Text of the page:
Lydia Johnson talks about her feature film Burn Out, Hollywood and taking it one day at a time.
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photos / Natalie Neal
story + stylist / Koko Ntuen
Lydia Johnson is a actress, filmmaker, writer, model, chef, wife, director and all around jack of all trades living in Los Angeles. Burn Out is her first feature film. It’s a brilliant film which explores life in sunny LA, quarter life crises, selling drugs, hooking up and hanging out with crazy friends who do even crazier things. The film is currently raising finishing funds to help complete the post-production of Burn Out Donate today and win great prizes.
What was your inspiration for Burn Out?
A few years ago, legalizing marijuana was on the ballot in California. It didn’t pass, but there was constant information inundating voters. Los Angeles already has tons of dispensaries where you can just go buy weed, so it was obviously a hot issue on the ballot. I began thinking about this hypothetical pot dealer character, loosely based on people I actually knew, but combined with my own thoughts and feelings. That is how the character of Ada was born. She is faced with having to find a new career when pot is legalized in the film. She can no longer coast through life. I was inspired by the fear of the unknown, and the fact that my friends and I are all approaching our thirties and reassessing what it is we’re doing with our lives. Have we “made it” yet? Do we need to consider other careers? What the hell are any of us doing with our lives, anyway? I think these are common artist questions we all ponder, and it can be scary.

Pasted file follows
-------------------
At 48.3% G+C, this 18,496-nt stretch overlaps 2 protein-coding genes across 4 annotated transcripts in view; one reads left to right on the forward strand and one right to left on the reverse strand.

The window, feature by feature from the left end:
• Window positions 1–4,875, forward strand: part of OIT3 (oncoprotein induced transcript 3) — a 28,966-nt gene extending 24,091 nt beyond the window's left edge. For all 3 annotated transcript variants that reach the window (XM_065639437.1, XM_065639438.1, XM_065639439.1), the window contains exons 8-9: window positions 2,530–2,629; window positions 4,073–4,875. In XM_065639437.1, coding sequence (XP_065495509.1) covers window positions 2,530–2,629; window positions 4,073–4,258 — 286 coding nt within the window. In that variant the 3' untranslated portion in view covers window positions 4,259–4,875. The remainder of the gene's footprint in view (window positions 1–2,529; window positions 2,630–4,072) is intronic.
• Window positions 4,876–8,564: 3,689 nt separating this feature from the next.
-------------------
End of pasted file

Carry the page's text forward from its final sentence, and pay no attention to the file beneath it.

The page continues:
What was the most fun part about filming?
I was so excited to direct for the first time and to see what I wrote actually come to fruition. I have studied acting, writing, and directing for the better part of my adult life, and to get to orchestrate everything about the film was really awesome and challenging. I did everything from fundraising, to casting, to art directing, to acting, and so much more in between.
What challenges did you face making your first feature film?
There were always little doubts, like “Am I good enough?” or “Can I really pull this off?” But once we began production, I just had to let go and try as best I could to live in the moment. There will always be minor hiccups when making independent, super low-budget films, and you have to problem solve on the spot. I didn’t realize that my brain would be in total overdrive until we began shooting. I barely slept the entire shoot. I’d wake up in the middle of the night and the wheels were just turning. I survived by making lots of lists and having a good friend be my right hand lady. She helped me make the lists (thanks, Maggie!).
What are some things you will do different when making your next movie?
Next time, I don’t think I’ll take on the world. I think I’ll have someone else produce because it’s a lot to do all by yourself. I’d prefer if my brain weren’t totally crazy! And I’d like to maybe write a script and act in it, but have someone else direct. I don’t know. I guess it depends on the script and the people I’d be working with.